Gurdjieff’s Cheek

by William Patrick Patterson

      “I do not pretend to understand George Ivanovitch,” said Mme Ouspensky. “For me he is X.” It was January 1924 and her husband had just left Gurdjieff. His leaving—with the added admonition to his students forbidding them to see or speak about Mr. Gurdjieff—put into high relief the by-then perennial question: who was Gurdjieff? A great many people have attempted to answer that question, but in many ways he remains, and will continue to remain, X. The reason has to do with scale. Attempts to see him invariably bring him down to the level of the inquiry as well as the inquirer. Factually more is known about Gurdjieff

than any of the other seminal spiritual figures, but beyond a certain point one is still left in question. Mme Ouspensky said, “It is useless for us to try to know him,” and while in the essential sense that is true, still it is helpful to keep returning to what we do know about Gurdjieff’s life, for his life was a living demonstration of one who both embodied and lived the teaching. In doing so—focusing on the facts and applying our reason to the point where intuition speaks—here and there edifying glimpses emerge.

      The usual focus is on what an individual does, not what he doesn’t do. This is normally passed over, not as the consequence of a conscious decision, but because the focus itself is not considered deeply enough. To know what is left out we must first know what is put in; but we become so focused and entangled with that that the question of what has been left out, what has been denied, never appears.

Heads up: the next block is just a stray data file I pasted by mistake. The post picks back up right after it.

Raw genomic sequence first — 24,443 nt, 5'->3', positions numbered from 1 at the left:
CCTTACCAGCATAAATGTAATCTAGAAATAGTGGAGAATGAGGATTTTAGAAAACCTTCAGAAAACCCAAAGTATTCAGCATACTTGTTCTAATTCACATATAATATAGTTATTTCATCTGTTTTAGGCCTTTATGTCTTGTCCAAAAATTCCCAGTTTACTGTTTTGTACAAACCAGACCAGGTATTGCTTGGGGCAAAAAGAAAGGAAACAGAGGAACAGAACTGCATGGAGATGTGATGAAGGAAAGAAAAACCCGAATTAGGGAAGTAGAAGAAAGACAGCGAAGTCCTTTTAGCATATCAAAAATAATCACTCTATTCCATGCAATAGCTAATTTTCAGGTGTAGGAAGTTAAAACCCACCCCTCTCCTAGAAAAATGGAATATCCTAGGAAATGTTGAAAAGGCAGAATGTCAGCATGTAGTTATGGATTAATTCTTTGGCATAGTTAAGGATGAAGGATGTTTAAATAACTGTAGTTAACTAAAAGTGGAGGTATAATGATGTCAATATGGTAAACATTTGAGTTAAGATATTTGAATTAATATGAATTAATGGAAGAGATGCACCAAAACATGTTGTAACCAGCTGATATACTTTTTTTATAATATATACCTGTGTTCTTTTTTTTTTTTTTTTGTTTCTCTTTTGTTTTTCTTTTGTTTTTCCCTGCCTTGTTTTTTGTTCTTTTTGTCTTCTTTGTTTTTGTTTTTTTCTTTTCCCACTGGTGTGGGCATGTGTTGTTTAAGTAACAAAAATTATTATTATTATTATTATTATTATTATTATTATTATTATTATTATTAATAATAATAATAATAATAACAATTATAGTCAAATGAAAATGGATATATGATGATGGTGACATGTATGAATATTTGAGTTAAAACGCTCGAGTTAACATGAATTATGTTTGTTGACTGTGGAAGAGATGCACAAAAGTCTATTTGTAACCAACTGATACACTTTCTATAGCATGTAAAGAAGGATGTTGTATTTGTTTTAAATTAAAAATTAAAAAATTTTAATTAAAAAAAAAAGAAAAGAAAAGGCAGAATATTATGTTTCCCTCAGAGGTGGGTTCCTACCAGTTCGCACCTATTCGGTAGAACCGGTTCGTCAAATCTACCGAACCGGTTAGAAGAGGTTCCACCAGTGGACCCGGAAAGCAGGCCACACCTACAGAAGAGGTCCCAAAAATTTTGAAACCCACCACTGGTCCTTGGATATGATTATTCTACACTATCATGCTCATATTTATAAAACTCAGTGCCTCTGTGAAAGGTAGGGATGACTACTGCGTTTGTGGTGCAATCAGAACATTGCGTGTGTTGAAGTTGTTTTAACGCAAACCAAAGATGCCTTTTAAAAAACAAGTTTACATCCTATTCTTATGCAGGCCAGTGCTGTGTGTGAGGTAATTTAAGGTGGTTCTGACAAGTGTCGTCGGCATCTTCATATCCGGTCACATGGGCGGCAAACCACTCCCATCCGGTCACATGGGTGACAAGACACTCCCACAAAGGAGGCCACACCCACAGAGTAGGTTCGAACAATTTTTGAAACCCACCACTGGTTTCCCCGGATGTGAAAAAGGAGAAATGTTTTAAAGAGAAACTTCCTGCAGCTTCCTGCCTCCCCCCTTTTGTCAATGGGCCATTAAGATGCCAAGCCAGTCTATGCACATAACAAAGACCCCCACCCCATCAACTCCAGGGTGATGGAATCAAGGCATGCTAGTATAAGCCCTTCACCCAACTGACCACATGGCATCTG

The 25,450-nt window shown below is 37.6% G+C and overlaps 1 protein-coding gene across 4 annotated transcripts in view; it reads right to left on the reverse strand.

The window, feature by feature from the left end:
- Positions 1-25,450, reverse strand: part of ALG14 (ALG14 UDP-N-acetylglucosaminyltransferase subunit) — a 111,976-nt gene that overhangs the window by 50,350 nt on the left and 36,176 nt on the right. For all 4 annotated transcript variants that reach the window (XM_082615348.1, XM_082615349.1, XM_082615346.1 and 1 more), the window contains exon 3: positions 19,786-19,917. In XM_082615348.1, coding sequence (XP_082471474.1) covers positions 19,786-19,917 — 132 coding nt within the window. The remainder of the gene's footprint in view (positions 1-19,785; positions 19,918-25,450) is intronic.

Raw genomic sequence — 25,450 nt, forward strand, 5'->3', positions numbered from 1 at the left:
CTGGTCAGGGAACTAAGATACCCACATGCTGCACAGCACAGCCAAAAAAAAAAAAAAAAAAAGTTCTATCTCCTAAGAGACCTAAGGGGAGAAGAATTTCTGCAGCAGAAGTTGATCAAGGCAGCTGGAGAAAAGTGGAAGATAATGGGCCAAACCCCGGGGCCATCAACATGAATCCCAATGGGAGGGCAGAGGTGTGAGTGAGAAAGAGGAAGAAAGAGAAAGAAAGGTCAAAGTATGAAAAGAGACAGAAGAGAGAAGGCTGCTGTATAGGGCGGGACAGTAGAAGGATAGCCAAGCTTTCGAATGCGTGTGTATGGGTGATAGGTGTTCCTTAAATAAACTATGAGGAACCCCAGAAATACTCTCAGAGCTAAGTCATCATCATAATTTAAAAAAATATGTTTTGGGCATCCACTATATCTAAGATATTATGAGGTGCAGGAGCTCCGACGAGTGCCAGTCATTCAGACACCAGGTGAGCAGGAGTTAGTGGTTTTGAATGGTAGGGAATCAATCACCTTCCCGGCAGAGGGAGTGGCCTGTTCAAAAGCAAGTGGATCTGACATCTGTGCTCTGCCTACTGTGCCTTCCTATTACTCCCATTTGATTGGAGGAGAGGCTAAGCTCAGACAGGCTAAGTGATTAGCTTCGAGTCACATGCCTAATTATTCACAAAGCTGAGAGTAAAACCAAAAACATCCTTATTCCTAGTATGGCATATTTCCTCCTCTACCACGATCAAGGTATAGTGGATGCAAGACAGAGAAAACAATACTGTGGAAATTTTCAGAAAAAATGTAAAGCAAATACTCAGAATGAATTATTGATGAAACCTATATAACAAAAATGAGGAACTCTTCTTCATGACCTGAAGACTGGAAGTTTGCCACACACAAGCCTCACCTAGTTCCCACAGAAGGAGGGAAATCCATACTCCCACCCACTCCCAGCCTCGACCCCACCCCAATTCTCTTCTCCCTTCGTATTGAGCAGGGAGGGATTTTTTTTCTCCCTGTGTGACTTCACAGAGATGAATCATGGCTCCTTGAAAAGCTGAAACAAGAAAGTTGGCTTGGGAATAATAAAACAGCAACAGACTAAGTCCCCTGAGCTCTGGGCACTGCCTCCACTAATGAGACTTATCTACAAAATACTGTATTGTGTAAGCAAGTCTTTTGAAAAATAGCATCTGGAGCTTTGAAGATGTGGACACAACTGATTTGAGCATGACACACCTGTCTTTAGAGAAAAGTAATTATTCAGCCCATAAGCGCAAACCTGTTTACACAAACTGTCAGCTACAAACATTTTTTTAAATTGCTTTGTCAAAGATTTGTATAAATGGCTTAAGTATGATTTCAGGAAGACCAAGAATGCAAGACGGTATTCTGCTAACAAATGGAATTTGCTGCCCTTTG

Greek & Armenian Forebears

      A noteworthy example is Gurdjieff’s heritage. That his father was Greek, his mother Armenian is well known. We know that his family suffered at the hands of the Turks and Kurds, yet in none of his writings does he ever excoriate them. Nor does he express a personal grief at the murder of his father. Nor does he speak of the genocide of the Armenians, his mother’s people. Only when Gurdjieff tells us about the “skeletons” arriving at his door in Essentuki in July 1918, does he give us an idea of what he felt. In February of 1918 he had sent for his family in Alexandropol to come to him in Essentuki to escape the impending Turkish invasion. His mother, brother Dimitri and his wife, younger sister Sophie Ivanovna and her fiancé Georgilibovitch Kapanadze came, but Gurdjieff’s eldest sister, Anna Ivanovna Anastasieff, had stayed behind in Alexandropol with their father who refused to flee. That May, with the Turks advancing, she and her husband Feodor and six little children fled, along with twenty-two other relatives, losing their home and homeland, and, cold and hungry, walked on bare feet over tortuous mountains. In mid-July, looking like skeletons, they arrived in Essentuki, bringing the news of the murder of Gurdieff’s father by the Turks. Said Gurdjieff, “The enemy, stronger and better armed than their own troops, will inevitably mercilessly and indiscriminately massacre not only the men, but the women, the aged and the children, as was the order of things there.”

      The only reference Gurdjieff makes to this persecution is in the “Armenian” chapter of Meetings with Remarkable Men. “The Aïsors suffered very much in the last war, having been a pawn in the hands of Russia and England, with the result that half of them perished from the vengeance of the Kurds and the Persians….” In this chapter he also speaks of the destruction by invasion and earthquake of Ani, the ancient Armenian city of churches, and then makes a curious statement, that this is the only time he has, or will, “take from information officially recognized on earth.”

      If we do look at ordinary information, one fact leaps out: after centuries of enduring killings and persecutions by the Turks, Armenians suffered two horrific genocides, the first in 1895 and again in 1915–16, under an official Turkish government policy of annihilation. On April 24, 1915, during World War I, the Armenian Holocaust began. By the time it was over 1.5 million Armenians, 750,000 Assyrians, and 400,000 Greeks had lost their lives.